Uri Treisman is a University Distinguished Teaching Professor, professor of mathematics, and professor of public affairs at The University of Texas at Austin. He is the founder and executive director of the University’s Charles A. Dana Center.

EF: Let’s start in a personal place. Tell us about your own journey as a learner and what that has taught you about learning.

UT: I’ve never had my own biological children. But thirty-five years ago, working with the courts on homelessness in foster care, I met two exquisite fourteen-year-olds, an African American young man and a dark-skinned Latina and I became legally responsible for them, I became a parent. They came to Berkeley and they had not really been in school for a while, but the idea was that we’re going to be surrounded by Berkeley African American and Latino Rhodes Scholars and engineers, a perfect environment. So as a new parent, I have to sign their schedule, and it says “career math.” And I say “Algebra.” So the school says, “career math.” I say “I’m a new parent, I apologize. Can you please tell me which careers you’re preparing for?” And the note comes back saying they’re not going into algebra, that they’re not ready. They failed the placement test. So I walk in with my arms around them. The counselor sees me and says, “Oh, sir, I’m so sorry. I’ll put them right into algebra.” Without me saying anything. I had this rage, completely disoriented. What it took me to get those kids what was needed in a school system that was about equity, was so much more than I could have ever imagined. Especially given to the people I knew in that system cared as deeply as I did about children and their goals. And it taught me, which is not easy for me, a certain kind of humility. The complexity of these systems needs to be honored. And the people in them know a lot more than we do about the everyday practices. Someone once said, they know more than they can articulate, and often we can articulate more than we know. So that was a lesson for me. It forced me to recognize that even the best intentions, my ability to call the mayor when I was unhappy, or the school superintendent, to pick their teachers. It took enormous amounts of energy to compensate for four years of non-involvement.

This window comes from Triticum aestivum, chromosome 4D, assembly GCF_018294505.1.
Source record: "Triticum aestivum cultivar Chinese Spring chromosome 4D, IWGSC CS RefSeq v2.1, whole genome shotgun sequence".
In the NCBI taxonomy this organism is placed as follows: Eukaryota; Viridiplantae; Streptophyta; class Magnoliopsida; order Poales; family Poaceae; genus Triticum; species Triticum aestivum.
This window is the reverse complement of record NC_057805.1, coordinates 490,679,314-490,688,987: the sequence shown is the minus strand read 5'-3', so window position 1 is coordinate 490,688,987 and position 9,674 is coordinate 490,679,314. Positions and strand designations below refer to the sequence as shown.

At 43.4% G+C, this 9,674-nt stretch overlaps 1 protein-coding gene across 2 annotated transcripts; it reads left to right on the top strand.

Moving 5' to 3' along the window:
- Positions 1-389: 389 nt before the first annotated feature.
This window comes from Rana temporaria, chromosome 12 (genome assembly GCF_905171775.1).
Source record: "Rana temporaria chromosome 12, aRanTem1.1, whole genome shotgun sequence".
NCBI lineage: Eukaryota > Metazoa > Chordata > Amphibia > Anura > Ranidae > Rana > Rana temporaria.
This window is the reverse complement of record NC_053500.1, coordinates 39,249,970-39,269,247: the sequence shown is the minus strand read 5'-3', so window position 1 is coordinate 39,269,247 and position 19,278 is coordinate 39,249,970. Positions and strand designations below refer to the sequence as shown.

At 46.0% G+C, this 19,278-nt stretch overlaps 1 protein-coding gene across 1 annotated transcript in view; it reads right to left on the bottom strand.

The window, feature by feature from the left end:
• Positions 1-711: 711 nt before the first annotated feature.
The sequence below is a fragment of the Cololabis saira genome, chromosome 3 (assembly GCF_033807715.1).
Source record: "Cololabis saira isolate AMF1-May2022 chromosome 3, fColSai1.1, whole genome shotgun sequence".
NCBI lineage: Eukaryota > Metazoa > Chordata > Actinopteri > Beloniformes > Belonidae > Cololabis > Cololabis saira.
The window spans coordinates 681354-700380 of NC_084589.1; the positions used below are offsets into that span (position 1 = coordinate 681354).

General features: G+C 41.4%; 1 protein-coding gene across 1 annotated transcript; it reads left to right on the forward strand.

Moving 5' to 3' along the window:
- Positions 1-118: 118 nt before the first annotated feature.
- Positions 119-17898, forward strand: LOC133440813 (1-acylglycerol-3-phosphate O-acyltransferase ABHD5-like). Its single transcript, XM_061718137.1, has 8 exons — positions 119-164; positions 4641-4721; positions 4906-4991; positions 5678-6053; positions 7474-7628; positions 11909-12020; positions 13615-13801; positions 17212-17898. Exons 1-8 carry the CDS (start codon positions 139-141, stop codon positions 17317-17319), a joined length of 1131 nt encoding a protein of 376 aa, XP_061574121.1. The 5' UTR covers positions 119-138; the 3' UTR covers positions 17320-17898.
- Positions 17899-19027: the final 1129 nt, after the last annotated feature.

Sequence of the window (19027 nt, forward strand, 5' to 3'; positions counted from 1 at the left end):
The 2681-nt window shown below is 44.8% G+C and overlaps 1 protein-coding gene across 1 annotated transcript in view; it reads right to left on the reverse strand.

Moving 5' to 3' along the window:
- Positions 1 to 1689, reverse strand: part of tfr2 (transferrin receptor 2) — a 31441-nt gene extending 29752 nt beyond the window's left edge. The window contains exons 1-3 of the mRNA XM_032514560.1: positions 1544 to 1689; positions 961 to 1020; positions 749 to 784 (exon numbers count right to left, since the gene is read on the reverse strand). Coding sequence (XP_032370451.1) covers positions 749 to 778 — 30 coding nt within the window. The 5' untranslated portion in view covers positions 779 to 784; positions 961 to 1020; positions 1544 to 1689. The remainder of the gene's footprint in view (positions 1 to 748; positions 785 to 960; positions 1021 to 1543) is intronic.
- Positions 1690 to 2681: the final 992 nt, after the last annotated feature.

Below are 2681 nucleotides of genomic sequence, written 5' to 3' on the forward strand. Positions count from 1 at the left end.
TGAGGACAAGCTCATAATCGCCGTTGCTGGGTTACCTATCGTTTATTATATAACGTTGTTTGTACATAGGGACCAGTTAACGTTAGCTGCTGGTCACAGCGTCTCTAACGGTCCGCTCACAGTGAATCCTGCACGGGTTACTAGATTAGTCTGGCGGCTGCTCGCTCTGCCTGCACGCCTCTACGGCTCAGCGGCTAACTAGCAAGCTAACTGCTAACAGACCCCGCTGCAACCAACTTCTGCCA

EF: And you had so much privilege that you were able to bring to that. 

UT: I had already 15 P.h.D. students who studied learning. And yet doing it in the context of the real world was so much harder than I thought it would be.

EF: Can I ask how these esteemed students are doing today?

UT: Yes. So one graduated from UC Santa Cruz and when she graduated I told her if she graduated, I would give her any gift that she wanted that I could possibly imagine. And she said to me, “I want to be in a place where people do not think they know who I am when they look at me.” She picked Norway. Why? I don’t know. She’s a health practitioner in rural Norway. And Sean is an insurance salesman, and he graduated from college. And this would not have been possible without the fact that I had exquisite friends, privilege, and the help of people who really knew how to parent. And an extremely good therapist—both for me and them. 

EF: I take away from that story just how much you personally learned about how much is baked into the system that we don’t account for in some of the theory and how practical understanding of that and recognition of that needs to go into how we think about change. Is that the right takeaway?

UT: In that stage in my career, I mostly thought of intervention as filling in holes, building a stronger infrastructure. Some students can be brought up to or ahead of grade level with minimal responsible professional advising interventions. But it’s fewer students than I would have imagined. When I work in middle schools, in eighth-grade algebra, it’s very typical that a quarter or a third of the students are four years behind using standards instruments. So the idea that helping them catch up, which we are morally obligated to do, and must do, is easy or can be done with a simple theory. This doesn’t comport with my experience.